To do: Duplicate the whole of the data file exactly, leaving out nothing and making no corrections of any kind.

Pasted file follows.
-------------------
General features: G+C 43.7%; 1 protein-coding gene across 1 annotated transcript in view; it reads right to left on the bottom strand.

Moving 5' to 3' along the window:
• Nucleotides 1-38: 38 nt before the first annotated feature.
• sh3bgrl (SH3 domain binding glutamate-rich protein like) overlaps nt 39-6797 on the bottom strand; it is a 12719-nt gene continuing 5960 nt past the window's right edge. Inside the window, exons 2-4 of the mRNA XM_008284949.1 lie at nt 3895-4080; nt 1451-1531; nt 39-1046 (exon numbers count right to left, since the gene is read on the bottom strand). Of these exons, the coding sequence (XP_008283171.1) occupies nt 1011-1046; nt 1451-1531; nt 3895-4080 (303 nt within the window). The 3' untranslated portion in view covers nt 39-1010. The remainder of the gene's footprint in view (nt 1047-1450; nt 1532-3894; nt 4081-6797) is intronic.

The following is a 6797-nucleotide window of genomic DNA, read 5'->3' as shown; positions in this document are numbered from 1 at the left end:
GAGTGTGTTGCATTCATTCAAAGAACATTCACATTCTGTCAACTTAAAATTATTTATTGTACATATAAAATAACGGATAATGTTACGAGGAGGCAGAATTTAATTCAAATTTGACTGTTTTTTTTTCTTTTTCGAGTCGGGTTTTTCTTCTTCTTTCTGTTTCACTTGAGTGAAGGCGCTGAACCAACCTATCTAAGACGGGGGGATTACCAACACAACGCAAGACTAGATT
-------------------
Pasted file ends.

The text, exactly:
General features: G+C 43.7%; 1 protein-coding gene across 1 annotated transcript in view; it reads right to left on the bottom strand.

Moving 5' to 3' along the window:
• Nucleotides 1-38: 38 nt before the first annotated feature.
• sh3bgrl (SH3 domain binding glutamate-rich protein like) overlaps nt 39-6797 on the bottom strand; it is a 12719-nt gene continuing 5960 nt past the window's right edge. Inside the window, exons 2-4 of the mRNA XM_008284949.1 lie at nt 3895-4080; nt 1451-1531; nt 39-1046 (exon numbers count right to left, since the gene is read on the bottom strand). Of these exons, the coding sequence (XP_008283171.1) occupies nt 1011-1046; nt 1451-1531; nt 3895-4080 (303 nt within the window). The 3' untranslated portion in view covers nt 39-1010. The remainder of the gene's footprint in view (nt 1047-1450; nt 1532-3894; nt 4081-6797) is intronic.

The following is a 6797-nucleotide window of genomic DNA, read 5'->3' as shown; positions in this document are numbered from 1 at the left end:
GAGTGTGTTGCATTCATTCAAAGAACATTCACATTCTGTCAACTTAAAATTATTTATTGTACATATAAAATAACGGATAATGTTACGAGGAGGCAGAATTTAATTCAAATTTGACTGTTTTTTTTTCTTTTTCGAGTCGGGTTTTTCTTCTTCTTTCTGTTTCACTTGAGTGAAGGCGCTGAACCAACCTATCTAAGACGGGGGGATTACCAACACAACGCAAGACTAGATT